District Judge Douglas Smith put off his decision Tuesday on whether to dismiss a lawsuit filed against the Clark County School District by the Nevada Policy Research Institute regarding the release of government-generated email addresses belonging to some 17,000 teachers.
Smith told attorneys he needed additional time to review previous cases cited by the plaintiffs. The judge was vague about when he would render a ruling, saying it could be later today or next week.
Smith dismissed the Public Education Foundation, which initially was a co-defendant, from the case.
Attorney Joseph Becker argued that the research think tank has a right to the email addresses under the Nevada Public Information Act. He later explained the list would allow the organization to communicate more efficiently with teachers.
School District attorney Dan Polsenberg contended the email addresses could be sold or provided to companies that would inundate teachers with spam. Smith appeared to side with the school district’s argument, saying spam would interfere with teachers’ ability to communicate with students and parents.
“It’s not about liking it or disliking it, it’s how is it affecting our teachers and our students in the process and you don’t care,” Smith said in response to Becker’s acknowledgement that nobody likes spam.
Becker argued the school district didn’t want to turn over the email directory because of the work it would entail. But Polsenberg said that NPRI could look up the addresses individually but it isn’t willing to invest the time.
He reiterated his concern that loads of spam would start to show up in the teachers’ inboxes, burying important communications from their students and parents.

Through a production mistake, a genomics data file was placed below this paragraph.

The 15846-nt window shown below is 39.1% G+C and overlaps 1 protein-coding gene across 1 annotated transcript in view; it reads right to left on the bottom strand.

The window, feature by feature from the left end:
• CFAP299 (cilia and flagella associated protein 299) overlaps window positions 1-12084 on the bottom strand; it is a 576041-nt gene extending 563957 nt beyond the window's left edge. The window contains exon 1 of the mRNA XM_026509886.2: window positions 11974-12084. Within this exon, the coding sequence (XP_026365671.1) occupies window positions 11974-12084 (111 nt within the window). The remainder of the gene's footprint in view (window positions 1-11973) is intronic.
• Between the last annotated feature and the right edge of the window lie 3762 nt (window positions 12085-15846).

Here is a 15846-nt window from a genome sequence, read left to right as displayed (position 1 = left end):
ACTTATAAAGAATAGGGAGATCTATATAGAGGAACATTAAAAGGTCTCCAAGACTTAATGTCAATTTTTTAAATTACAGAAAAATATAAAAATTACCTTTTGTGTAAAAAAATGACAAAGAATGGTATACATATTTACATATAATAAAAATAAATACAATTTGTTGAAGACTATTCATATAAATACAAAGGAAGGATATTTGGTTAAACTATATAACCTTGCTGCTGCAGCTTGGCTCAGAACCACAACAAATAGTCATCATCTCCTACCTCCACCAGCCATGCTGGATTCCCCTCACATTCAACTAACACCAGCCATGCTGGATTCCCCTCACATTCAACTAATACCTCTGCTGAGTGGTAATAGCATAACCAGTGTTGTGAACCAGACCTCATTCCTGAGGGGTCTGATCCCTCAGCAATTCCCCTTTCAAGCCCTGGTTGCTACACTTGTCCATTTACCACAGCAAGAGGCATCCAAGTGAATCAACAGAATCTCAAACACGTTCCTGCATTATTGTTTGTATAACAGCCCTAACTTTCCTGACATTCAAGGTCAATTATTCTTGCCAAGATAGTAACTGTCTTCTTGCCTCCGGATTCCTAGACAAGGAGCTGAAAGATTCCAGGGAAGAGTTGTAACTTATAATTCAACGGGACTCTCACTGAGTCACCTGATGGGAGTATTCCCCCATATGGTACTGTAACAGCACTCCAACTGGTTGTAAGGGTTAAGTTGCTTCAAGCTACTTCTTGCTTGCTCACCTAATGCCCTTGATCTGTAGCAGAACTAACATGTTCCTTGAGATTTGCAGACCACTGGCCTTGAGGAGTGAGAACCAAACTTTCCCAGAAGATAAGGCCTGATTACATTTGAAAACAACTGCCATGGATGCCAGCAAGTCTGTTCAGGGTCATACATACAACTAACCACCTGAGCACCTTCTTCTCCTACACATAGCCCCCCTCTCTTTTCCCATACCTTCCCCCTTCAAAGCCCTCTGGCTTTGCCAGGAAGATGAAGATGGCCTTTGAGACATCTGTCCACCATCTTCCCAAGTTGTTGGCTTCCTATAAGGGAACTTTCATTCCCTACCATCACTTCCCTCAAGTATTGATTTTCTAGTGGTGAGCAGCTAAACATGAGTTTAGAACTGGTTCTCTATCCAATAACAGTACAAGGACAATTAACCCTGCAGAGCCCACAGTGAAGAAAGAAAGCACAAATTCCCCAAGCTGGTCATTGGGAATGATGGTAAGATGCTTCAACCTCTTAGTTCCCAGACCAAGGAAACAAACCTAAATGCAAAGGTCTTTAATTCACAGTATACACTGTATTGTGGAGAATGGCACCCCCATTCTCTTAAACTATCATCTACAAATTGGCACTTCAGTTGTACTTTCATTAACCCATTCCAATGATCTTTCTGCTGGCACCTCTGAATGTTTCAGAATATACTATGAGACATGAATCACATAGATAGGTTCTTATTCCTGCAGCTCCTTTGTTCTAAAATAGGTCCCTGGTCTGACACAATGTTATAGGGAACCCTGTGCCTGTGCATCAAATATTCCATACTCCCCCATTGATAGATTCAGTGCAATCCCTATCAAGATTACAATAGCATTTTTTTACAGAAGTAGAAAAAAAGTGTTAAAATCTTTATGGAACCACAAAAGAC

“If you keep inundating teachers with spam, they’re not even going to want to go to their email accounts,” Polsenberg said. “This is going to interfere with their job as teachers.”
A part of the Research Institution’s purpose is to ensure transparency in government. It hosts the website transparentnevada.com, which lists the salaries of public employees. It also publishes the Nevada Journal, an online publication for “in-depth reporting in the public interest.”
“This isn’t even the kind of information that’s covered under the public records act,” Polsenberg argued. “Here they want email addresses, they don’t want information. They want email addresses so they can do blasts.
It’s obvious what they want to do here.”
Victor Joecks, communications director for the Research Institute, said about 9,000 email addresses are available to the public already, and there have been no complaints by teachers about spam. He said the government-regulated email system should have top-of-the-line spam-blocking software.